Consequences and opportunities from river breach and decant of an acidic mine pit lake
School of Science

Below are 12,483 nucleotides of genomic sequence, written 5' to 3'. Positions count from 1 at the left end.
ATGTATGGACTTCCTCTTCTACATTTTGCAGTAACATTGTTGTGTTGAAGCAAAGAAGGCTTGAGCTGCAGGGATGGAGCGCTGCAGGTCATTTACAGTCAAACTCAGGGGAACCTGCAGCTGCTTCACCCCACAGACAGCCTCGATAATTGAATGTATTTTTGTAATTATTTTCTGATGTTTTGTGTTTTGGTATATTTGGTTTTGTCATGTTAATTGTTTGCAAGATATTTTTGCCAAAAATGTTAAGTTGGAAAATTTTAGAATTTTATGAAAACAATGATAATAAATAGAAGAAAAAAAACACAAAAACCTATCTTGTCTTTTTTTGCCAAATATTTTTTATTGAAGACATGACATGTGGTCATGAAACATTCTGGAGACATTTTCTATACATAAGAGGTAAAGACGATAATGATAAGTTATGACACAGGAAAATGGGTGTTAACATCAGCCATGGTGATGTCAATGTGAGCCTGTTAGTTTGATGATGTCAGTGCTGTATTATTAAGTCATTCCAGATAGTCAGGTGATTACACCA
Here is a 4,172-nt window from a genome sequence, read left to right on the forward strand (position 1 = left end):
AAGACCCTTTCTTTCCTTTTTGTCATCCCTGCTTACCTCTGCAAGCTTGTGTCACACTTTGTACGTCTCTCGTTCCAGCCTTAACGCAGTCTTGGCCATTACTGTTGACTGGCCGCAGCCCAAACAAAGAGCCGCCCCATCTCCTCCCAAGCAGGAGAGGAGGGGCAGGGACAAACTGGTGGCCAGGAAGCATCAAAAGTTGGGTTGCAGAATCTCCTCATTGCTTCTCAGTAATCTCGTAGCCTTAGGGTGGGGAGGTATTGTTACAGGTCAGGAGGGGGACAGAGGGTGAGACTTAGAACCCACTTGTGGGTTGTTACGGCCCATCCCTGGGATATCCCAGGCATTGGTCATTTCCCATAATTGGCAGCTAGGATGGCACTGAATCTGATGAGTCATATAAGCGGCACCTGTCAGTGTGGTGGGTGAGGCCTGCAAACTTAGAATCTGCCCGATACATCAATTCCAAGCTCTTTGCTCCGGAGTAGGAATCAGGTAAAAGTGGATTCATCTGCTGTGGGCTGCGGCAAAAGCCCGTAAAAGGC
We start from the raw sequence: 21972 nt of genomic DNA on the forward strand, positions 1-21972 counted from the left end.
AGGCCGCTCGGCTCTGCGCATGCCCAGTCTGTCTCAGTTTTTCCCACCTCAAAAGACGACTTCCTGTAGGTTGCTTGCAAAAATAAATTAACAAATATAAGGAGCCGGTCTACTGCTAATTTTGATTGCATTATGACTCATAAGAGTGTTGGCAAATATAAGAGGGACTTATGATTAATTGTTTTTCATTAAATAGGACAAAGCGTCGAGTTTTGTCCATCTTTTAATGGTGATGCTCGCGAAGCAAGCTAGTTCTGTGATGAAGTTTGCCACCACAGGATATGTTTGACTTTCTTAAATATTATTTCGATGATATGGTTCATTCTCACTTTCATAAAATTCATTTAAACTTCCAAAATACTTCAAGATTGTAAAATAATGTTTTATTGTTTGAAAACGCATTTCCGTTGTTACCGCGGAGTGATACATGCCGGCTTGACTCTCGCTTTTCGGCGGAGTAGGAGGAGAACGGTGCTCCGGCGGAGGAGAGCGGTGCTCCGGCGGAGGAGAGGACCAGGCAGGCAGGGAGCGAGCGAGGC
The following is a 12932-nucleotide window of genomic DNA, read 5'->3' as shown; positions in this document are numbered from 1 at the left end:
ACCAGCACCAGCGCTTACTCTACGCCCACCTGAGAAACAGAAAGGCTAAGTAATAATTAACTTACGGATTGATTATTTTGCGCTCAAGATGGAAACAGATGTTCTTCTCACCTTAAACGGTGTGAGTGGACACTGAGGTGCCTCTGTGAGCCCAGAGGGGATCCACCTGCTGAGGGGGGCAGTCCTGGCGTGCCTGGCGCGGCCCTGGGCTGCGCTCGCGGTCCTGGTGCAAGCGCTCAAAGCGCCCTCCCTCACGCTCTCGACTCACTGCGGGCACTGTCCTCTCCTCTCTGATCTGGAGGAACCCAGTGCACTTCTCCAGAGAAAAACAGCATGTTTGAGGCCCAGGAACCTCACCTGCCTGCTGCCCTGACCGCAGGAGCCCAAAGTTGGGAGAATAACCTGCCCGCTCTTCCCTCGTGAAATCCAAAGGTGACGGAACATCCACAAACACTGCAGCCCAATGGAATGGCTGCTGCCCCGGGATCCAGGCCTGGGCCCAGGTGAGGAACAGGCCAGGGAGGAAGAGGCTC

Mining typically diverts natural water courses during operations which are then not reinstated at closure allowing an isolated pit lake to form in the open cut void. Pit lake water quality may then degrade over time. A heavy rainfall event led a diverted river to breach a large acidic, coal mine pit lake allowing assessment of river flow-through for both lake and downstream river environments. Lake and river water quality samples were interpreted and compared to end use value guidelines. Fresher, more alkaline and nutrient-richer river water interacted with saline and acidic pit lake water improving upper lake water quality and enabling beneficial end use opportunities. There was no significant risk of toxicity to downstream river livestock drinking water during the period. However, water quality at all sites sampled (including a reference site) exceeded pH and Zn ecosystem protection guidelines, and some recreational and aesthetic guidelines. River flow-through is being trialled as the most sustainable long-term closure option for this lake. Flow-through may also represent the best closure scenarios for mine pit lakes with similar socio-environmental contexts.